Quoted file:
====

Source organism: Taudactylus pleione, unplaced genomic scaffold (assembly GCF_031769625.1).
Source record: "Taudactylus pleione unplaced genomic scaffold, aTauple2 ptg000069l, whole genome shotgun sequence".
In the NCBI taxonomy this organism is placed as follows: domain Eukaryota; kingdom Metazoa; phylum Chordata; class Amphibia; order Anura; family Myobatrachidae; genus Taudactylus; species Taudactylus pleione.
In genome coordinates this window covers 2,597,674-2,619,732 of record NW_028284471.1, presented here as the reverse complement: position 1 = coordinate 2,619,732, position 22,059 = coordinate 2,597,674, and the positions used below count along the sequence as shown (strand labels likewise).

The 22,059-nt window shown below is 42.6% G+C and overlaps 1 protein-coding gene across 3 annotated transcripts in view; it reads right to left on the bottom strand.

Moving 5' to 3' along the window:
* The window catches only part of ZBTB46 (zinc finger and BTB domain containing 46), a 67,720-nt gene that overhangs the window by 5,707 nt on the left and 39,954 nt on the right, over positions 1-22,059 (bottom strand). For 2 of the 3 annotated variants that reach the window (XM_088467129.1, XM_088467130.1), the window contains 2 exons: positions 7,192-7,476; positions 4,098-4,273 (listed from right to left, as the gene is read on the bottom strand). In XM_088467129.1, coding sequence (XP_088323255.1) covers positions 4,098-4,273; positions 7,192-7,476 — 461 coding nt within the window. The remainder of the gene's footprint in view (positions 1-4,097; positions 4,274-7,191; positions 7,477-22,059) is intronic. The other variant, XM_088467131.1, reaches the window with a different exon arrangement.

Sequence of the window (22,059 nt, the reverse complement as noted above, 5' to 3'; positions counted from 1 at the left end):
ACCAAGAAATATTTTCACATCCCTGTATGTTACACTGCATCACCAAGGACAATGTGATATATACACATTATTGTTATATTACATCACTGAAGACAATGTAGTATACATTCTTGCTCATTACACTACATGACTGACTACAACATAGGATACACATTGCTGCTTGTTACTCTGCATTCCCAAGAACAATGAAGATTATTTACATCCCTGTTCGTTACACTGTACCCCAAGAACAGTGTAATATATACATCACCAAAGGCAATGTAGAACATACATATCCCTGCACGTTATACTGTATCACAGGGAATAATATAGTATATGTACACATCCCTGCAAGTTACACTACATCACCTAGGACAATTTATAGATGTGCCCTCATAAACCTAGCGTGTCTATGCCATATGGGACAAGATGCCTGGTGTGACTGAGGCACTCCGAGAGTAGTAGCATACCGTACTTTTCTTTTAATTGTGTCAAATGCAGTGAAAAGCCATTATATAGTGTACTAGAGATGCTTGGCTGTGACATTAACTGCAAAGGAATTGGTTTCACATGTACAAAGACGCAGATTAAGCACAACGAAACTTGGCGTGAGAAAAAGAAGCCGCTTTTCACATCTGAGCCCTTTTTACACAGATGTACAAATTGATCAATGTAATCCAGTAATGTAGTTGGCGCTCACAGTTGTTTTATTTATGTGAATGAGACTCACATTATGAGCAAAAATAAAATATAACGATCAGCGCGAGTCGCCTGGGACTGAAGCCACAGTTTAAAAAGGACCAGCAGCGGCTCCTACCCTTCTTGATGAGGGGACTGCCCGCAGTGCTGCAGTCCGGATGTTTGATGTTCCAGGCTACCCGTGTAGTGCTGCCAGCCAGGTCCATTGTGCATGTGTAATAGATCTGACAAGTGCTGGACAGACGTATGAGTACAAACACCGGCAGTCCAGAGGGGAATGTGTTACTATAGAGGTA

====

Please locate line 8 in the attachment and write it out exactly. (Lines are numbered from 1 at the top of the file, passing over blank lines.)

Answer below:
Sequence of the window (22,059 nt, the reverse complement as noted above, 5' to 3'; positions counted from 1 at the left end):